7. Science does not progress without examination and re-examination. The scientific method is based upon the understanding that theories are to be tested and retested by multiple independent investigators to verify the degree of accuracy and consistency of the theory. Scientists must be allowed to verify one another's research. Without this independent verification, theories and research cannot be accepted. Such testing, retesting, and independent verification is particularly crucial in the study of prehistory. Prehistoric events cannot be pulled from the past and placed in a laboratory for examination under controlled conditions. Because of this lack of laboratory control, it is crucial that a prehistorian's hypotheses about the past be verified (or nullified) by independent scholars with different perspectives who are given an opportunity to study the same evidence. The Kennewick skeleton can provide all humanity with important information about human evolution and dispersal. However, data from the skeleton can not be accepted and become part of the scientific body of evidence until the remains have been made available for independent verification.
8. The controversy surrounding Kennewick Man has made it crucial to consider the Kennewick remains in any comprehensive study of the possible ancestral/descendent relationships of living Native Americans to the earliest colonizers of the New World. Kennewick Man may be the single most renowned of all ancient North American skeletal remains. Any analysis that does not include this skeleton will be an incomplete study, and will be suspect because of its incompleteness. The question would be forever raised: "But would the conclusions be the same if Kennewick Man were to be considered?"
9. On a personal level, my research on the oldest North American skeletons (i.e., those considered 8500 years old or older) was initiated in 1989. My research included collaboration with graduate students and focused upon understanding who colonized the Americas, and how these early colonists to the Americas were related to living populations. This work was based upon personally examining the skeletal material of these oldest known representatives of early American populations. These first studies were based upon the small and incomplete sample that was known at the time. They indicated that ancient and recent New World populations may not resemble one another. When more complete skeletons from Nevada were found to be of similar antiquity, these individuals were examined and included in my database. While the Nevada specimens corroborated the distinctiveness of early American populations, they also led us to realize that early American populations seem to be more regionally diversified that our previous studies were able to document. These later studies also indicated that some populations may have resembled recent Native Americans more closely than others do, while some were more differentiated from recent populations. As we continued to examine more evidence, we gradually gained a clearer understanding of the populations represented by these early skeletons. It appears from our research to date that the human landscape in North America during these early times was more genetically diverse than previously realized. Because of this greater genetic diversity, any attempt to establish ancestor/descendent relationships between specific early American populations to living American populations will be more difficult, and more equivocal, than previously thought.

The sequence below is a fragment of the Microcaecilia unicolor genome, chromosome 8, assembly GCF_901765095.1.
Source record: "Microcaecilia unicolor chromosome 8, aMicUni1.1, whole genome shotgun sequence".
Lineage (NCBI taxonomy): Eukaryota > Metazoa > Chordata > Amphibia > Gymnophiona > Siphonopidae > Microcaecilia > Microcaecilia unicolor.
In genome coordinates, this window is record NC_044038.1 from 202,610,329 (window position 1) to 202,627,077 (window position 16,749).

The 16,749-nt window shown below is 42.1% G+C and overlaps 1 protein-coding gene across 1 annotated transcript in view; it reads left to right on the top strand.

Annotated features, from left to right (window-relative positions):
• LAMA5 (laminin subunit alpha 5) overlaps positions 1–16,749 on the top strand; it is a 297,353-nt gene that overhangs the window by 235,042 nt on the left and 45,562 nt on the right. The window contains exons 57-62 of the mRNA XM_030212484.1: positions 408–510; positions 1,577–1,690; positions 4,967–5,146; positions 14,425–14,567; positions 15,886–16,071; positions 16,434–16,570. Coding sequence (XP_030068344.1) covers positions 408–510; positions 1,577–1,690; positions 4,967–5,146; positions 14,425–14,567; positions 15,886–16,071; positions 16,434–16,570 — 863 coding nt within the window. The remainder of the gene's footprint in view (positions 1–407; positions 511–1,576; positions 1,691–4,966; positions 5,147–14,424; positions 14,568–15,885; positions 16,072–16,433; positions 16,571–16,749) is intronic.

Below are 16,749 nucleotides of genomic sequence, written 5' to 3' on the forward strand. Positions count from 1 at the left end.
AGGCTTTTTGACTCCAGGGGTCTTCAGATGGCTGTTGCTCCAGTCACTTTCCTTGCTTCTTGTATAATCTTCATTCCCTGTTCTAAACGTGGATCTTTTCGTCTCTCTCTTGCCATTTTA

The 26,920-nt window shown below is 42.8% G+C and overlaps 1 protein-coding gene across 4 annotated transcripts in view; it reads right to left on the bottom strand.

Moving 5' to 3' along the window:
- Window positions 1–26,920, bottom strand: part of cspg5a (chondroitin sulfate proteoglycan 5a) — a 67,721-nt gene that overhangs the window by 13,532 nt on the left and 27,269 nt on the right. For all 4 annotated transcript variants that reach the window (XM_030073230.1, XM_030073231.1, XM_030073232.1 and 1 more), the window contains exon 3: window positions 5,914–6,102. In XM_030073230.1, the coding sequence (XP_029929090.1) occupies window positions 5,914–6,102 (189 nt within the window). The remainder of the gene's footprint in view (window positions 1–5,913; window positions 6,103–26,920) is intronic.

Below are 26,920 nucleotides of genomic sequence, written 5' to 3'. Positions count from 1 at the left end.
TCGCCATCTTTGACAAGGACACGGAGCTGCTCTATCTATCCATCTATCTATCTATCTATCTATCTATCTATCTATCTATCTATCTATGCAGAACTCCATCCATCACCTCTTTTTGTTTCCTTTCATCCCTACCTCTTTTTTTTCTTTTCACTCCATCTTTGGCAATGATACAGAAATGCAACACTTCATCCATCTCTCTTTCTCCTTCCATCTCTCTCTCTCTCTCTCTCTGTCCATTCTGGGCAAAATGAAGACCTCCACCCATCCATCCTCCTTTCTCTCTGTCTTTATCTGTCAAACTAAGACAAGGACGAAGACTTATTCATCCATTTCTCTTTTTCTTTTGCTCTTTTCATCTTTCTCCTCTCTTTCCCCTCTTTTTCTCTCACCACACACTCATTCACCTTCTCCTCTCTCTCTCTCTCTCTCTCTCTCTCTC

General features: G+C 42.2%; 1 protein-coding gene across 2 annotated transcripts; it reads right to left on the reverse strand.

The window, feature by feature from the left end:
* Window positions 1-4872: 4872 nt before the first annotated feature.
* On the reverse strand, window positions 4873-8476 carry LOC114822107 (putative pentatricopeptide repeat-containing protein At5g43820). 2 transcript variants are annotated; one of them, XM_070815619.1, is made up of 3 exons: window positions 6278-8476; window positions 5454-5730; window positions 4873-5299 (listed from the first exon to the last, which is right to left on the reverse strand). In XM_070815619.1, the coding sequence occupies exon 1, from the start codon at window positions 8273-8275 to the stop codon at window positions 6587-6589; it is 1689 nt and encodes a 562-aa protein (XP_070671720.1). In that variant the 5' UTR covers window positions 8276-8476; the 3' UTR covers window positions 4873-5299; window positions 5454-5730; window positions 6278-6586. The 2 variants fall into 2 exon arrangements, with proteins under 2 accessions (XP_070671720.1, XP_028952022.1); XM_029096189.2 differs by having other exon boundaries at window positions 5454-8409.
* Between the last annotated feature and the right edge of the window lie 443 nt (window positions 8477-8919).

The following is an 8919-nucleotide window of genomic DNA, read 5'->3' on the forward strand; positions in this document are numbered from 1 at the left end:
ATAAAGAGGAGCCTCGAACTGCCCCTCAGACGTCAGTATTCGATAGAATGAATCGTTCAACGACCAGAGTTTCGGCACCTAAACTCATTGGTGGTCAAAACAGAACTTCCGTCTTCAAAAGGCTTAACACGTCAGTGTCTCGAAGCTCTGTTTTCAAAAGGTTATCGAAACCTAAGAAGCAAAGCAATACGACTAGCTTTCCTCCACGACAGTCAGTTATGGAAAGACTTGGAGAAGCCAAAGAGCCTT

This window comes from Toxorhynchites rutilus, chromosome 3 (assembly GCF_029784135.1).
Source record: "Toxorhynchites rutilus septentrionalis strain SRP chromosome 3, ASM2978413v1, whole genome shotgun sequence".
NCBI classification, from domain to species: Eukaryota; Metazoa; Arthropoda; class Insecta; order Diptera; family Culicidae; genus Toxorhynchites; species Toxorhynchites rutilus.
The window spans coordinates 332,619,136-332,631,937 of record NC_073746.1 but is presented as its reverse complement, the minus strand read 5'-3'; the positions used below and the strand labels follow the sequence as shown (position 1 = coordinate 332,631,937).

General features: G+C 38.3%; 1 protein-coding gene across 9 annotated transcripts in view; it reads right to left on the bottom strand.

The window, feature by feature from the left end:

10. The natural progression of our research would have been to examine the Kennewick skeletal remains so the data from this nearly complete skeleton could be included in our analyses. The refusal of the government to allow me access to study these remains has curtailed my research on this topic. I will be 59 years old next February, and my health is not as good as I would wish. As a result, the longer the government delays allowing me access to the Kennewick skeleton, the less likely it becomes that I will be able to complete my research. I have already lost almost three years of irreplaceable research time due to the government's delays in affording me access to the remains. I cannot afford additional delays.
11. Denial of access to the Kennewick skeleton also impacts my teaching. One of the functions of a senior professor is to guide the training of students by ensuring they are well grounded in the critical information they need to understand their field of study. Another function is to guide students in the process of scientific inquiry. This is done in part by involving them in the examination and verification of our research and that of other scientists. When access to such rare and significant discoveries as the Kennewick skeleton is denied, then not only is scientific inquiry stopped but the training of future scholars is jeopardized as well.
12. As a result of the government's refusal to allow me access to study the Kennewick skeleton, I have turned to other research issues for the time being. Provided my health and circumstances permit, I hope to return to study of the skeleton representatives of early New World populations if and when the remains of Kennewick Man become available for examination. However, for me, time is a matter of a pressing concern.
DATED this 23rd day of July, 1999.
SUBSCRIBED and SWORN to before me this 23rd day of July, 1999.